Cultivating Civility: Can philosophical opposites get along?

By Rusty Wright and Mark I. Pinsky

(This article first appeared on

Tired of polarizing rancor, food-fight media, and constant “gotcha” bickering?  Try befriending someone from the “other side” whose views differ greatly from your own.  You might learn lots.  We did.

At Duke in the late 1960s, Mark was the “Readable Radical;” Rusty a Campus Crusade for Christ (now called Cru) leader.  We were on opposite sides of many issues.  Today – still a left-wing Jewish Democrat (who supports the forces of progressive reform in Israel) and an evangelical speaker/writer – we are fast friends, collaborating on writing projects, sharing professional and personal advice, staying in each other’s homes, and more.

Odd couple

Perhaps this journalistic odd-couple story could facilitate bridge-building in wider culture.  Maybe yours.

Some context:  During our university years, U.S. campuses were aflame with revolution. The Vietnam War, civil rights movement, sexual revolution – and what Time magazine dubbed the Jesus Revolution – were all happening at once. 

Mark’s Duke Chronicle “Readable Radical” column expressed his leftist convictions.  Cru fundraisers sometimes showed the Chronicle to donors as, “This is what we’re up against.”  Though we differed in many areas, I (Rusty) always respected Mark’s dedicated concern for people who are hurting and his abhorrence of hypocrisy. 

Mark recalls his initial reaction when we met in the Chronicle office: “I disagreed with Rusty on cultural, political and theological assumptions, but I was disarmed by his amiable, humorous and self-deprecating manner. We didn’t become friends then, but he made an indelible impression on me.”


Over the years, Rusty read Mark’s articles in the Los Angeles Times and Orlando Sentinel covering evangelicals and other themes.  We reconnected at a 1999 press convention.  Soon we were interacting regularly about work and life: writing, speaking, national and international events.  The press convention later invited us to speak about our relationship.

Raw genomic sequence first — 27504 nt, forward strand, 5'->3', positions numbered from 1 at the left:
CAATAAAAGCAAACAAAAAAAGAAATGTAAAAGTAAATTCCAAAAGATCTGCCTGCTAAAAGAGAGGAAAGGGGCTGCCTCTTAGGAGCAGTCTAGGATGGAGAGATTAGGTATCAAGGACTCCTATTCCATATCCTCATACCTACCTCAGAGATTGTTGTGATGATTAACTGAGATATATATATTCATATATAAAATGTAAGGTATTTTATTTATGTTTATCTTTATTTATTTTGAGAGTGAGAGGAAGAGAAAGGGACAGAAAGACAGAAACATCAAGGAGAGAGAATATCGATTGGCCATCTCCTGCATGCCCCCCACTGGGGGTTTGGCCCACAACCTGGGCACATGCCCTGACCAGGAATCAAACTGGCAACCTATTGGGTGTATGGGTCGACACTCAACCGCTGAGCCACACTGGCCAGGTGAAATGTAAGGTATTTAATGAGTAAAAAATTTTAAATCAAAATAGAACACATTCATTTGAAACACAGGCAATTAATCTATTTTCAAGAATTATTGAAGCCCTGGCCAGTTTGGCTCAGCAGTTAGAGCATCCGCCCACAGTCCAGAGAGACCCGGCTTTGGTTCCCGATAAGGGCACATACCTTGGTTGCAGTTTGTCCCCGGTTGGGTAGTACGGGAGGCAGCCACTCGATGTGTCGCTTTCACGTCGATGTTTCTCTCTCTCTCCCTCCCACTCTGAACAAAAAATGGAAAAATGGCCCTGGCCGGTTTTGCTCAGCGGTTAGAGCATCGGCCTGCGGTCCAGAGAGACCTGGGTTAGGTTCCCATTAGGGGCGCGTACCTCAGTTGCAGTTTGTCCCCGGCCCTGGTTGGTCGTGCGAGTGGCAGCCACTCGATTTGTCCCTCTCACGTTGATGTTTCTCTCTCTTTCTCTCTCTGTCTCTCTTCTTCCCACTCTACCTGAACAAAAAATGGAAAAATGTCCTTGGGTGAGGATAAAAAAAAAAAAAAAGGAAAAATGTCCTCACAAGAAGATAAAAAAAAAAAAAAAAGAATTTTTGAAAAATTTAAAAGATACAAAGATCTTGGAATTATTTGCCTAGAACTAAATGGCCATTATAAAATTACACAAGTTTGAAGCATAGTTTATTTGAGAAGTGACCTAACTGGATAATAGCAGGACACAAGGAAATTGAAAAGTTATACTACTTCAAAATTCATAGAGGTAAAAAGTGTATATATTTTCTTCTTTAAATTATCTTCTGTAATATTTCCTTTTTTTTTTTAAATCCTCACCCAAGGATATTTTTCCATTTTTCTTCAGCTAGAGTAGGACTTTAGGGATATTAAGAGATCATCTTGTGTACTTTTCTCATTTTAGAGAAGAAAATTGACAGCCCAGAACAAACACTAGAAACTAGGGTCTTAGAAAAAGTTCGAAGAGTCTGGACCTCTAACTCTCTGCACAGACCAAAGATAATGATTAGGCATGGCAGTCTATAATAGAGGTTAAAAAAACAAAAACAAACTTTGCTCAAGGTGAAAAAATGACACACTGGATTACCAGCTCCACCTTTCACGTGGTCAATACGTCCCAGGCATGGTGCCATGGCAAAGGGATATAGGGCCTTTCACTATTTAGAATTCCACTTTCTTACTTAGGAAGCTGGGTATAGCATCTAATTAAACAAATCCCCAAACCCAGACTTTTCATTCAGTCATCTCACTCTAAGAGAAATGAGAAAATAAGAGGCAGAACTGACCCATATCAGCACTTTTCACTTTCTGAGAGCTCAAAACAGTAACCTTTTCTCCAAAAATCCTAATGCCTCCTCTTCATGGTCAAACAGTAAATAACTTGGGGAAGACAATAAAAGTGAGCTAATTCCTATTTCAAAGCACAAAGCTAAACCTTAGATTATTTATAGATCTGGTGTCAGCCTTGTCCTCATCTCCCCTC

Rusty recalls, “Mark and his wife, our classmate Sallie Brown, opened their home as my B&B while in Orlando.  Sallie and I would stay up late watching Duke basketball while Mark worked on his writing.  But his hoops fandom is improving.  On his initiative, last March we co-authored ‘Divine Dilemma: Who gets God’s nod in March Madness?'”

“Knowing my longtime interest in Holocaust studies, Mark took me to Orlando’s Holocaust Museum.  We had lunch with his elderly Jewish friend, Norm, who had served as a doctor at a Catholic hospital after World War II.”

Cancer, death, Job

“With my late wife’s cancer diagnosis, Mark and Sallie very kindly prayed for us both.  As I coped with Meg’s death, I found myself focusing on the book of Job.  Mark asked that I send him my reflections from Job for a special Yom Kippur speech at his synagogue.  Composing that letter helped me in processing her death.”

Mark earned respect among evangelical leaders for his fairness.  He notes how our friendship aided his writing:  “I wanted to know about the evangelical world from the inside, from a source I knew I could trust. Rusty was it.  He wanted a fair portrayal of his world, without harmful caricature.  He became my sounding board and go-to editor, as well as a valued friend.”

How did this friendship develop?

How did this friendship develop?  We accept our differences – philosophical, political, spiritual – as givens.  We have many similarities: generational, educational, social concerns (especially racism, poverty, anti-Semitism).  Our anti-racist commitment is vital.  Faith interest and sense of humor also help.  We’ve met each other’s family members and friends. 

We offer personal advice when asked.  We are committed to civility.  We value our friendship and enjoy developing it.

An ancient Hebrew proverb notes that “a sweet friendship refreshes the soul.”  Another observes, “As iron sharpens iron, so a friend sharpens a friend.”  We are grateful for friendship that refreshes and sharpens us.  We recommend that philosophical opposites try this.  Maybe civil discourse can become more civil.

Rusty Wright is an author and lecturer who has spoken on six continents.  He holds Bachelor of Science (psychology) and Master of Theology degrees from Duke and Oxford universities, respectively.

Mark I. Pinsky is an accomplished author, journalist, speaker and social critic.  A former staff writer for the Los Angeles Times and Orlando Sentinel, he holds degrees from Duke University and Columbia University. As an investigative journalist specializing in capital murder cases around the Southeast, he has written for the Wall Street Journal and USA Today. His books include Met Her On The Mountain, The Gospel According to The Simpsons, The Gospel According to Disney, and A Jew Among the

Copyright © 2023 Rusty Wright and Mark I. Pinsky

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Editors:  Note pictures below.    High res versions are here and here.

Mark Pinsky
Rusty Wright